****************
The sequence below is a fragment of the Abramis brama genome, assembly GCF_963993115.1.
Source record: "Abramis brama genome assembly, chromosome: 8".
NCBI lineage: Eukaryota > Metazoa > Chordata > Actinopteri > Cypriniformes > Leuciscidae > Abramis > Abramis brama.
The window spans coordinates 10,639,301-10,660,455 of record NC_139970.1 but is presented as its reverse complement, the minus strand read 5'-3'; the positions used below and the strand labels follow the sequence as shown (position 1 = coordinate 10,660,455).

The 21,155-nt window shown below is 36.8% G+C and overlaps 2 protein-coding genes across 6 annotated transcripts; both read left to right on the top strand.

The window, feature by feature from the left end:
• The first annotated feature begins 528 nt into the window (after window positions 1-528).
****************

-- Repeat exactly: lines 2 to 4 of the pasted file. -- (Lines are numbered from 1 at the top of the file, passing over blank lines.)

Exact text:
Source record: "Abramis brama genome assembly, chromosome: 8".
NCBI lineage: Eukaryota > Metazoa > Chordata > Actinopteri > Cypriniformes > Leuciscidae > Abramis > Abramis brama.
The window spans coordinates 10,639,301-10,660,455 of record NC_139970.1 but is presented as its reverse complement, the minus strand read 5'-3'; the positions used below and the strand labels follow the sequence as shown (position 1 = coordinate 10,660,455).